‘’Hey Bonnie, it’s your grandfather here. Something terrible and devastating has happened…I am driving to Port Fairy right now. I guess I’ll just come out with it…This is hard’. ‘I am so. Oh my god Bonny. Okay. Okay. Jack’s dead Bonny. He was driving home and he crashed. We don’t know why or what. Look I am coming to you right now. We need to drive to Ballarat now to go to the morgue. I am so, so sorry this happened. Your brother, Jack he-I feel sick Bonny-please you have to call me back.  I love you Bonny.’’

‘Press one to reply.’ ‘Press 2 to delete the message.’ ‘Press 3 to save the message.’

I just open the door to my car and vomit. I think I sit there in that seat crying for a long un-static moment. My hands are trembling-too hard to drive. Ears ringing like an amplifier that has been turned up over its decibel limit. Yet the audacity of the silence right now is low. Nothing moves except my raging heart and the water pouring profusely off the tip of my chin. I even register the drag of the momentum in the waves colliding with the cliffs and rocky beaches. Faint and distinctive. I am shaking too. Not as sensitive and noticeably as Callum, but enough to let me know that it’s real. The staggering weight of it, the pressure it’s compressing on my heart. It is more than I can take to know without any thought that what is happening is real. What makes me feel like dying is that I forgot it was father’s day. I now know what Callum meant. A stranger’s words poured more weight on my heart than the resonant advice from family.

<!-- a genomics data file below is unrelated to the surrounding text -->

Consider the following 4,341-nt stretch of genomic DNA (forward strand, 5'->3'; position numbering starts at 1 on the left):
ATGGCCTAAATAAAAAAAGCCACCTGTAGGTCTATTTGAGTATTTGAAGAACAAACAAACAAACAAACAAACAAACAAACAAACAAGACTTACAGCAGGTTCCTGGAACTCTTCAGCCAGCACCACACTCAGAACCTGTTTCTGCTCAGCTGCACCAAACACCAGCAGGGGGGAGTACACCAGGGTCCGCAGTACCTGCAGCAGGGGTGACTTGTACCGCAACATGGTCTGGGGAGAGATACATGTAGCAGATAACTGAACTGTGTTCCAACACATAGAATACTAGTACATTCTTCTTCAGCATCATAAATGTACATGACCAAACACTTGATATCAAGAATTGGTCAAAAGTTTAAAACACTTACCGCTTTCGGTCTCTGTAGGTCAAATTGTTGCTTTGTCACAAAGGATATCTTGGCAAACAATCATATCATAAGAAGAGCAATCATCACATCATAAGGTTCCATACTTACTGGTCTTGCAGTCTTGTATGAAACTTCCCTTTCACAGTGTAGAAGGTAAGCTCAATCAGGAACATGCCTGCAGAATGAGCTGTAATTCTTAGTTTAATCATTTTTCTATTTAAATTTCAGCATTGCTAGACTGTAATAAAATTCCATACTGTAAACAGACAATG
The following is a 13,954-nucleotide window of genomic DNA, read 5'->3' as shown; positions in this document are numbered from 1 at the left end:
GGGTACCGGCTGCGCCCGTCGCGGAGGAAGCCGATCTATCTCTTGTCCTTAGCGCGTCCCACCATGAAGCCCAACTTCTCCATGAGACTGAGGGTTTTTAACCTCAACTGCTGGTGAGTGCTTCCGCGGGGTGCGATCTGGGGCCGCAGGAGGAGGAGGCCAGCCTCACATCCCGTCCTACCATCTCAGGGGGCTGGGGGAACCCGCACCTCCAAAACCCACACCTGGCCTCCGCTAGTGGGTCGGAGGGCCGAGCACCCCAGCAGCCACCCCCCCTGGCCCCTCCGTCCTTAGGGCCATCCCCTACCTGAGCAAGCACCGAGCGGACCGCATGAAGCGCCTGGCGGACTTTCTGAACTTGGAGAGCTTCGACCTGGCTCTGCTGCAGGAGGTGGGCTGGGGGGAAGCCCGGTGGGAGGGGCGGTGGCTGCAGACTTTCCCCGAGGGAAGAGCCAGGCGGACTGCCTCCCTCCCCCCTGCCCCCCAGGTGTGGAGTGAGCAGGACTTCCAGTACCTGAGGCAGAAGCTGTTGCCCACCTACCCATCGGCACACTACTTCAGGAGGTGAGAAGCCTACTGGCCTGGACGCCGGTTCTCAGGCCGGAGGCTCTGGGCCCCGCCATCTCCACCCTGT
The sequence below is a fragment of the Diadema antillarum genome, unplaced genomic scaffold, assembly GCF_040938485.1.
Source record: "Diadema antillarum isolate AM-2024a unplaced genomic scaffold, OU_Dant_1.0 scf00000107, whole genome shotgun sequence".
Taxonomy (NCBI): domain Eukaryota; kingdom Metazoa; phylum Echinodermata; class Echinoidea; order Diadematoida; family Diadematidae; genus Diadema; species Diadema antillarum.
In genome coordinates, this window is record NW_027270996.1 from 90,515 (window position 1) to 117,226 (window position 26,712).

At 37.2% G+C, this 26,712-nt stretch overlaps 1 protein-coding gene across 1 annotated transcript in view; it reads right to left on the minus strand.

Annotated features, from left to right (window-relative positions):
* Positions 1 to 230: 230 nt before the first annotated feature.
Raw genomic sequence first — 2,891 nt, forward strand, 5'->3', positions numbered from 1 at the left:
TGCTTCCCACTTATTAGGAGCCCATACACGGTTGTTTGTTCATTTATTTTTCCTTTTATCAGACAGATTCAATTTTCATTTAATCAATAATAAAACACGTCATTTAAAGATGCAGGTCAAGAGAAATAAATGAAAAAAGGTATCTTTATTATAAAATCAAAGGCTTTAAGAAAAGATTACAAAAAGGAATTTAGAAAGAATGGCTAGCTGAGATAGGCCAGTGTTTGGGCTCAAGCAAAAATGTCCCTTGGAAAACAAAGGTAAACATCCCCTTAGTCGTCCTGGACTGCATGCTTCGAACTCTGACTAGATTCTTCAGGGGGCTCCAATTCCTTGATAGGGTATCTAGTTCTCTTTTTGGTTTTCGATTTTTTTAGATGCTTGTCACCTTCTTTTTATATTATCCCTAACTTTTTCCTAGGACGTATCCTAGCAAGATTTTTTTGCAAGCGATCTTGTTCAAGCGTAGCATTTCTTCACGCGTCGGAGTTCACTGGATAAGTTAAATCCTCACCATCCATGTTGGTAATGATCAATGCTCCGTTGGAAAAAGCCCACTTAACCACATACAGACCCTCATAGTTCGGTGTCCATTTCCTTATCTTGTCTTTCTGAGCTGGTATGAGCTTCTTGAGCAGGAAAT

The Moyne River of Port Fairy.

The Moyne River of Port Fairy.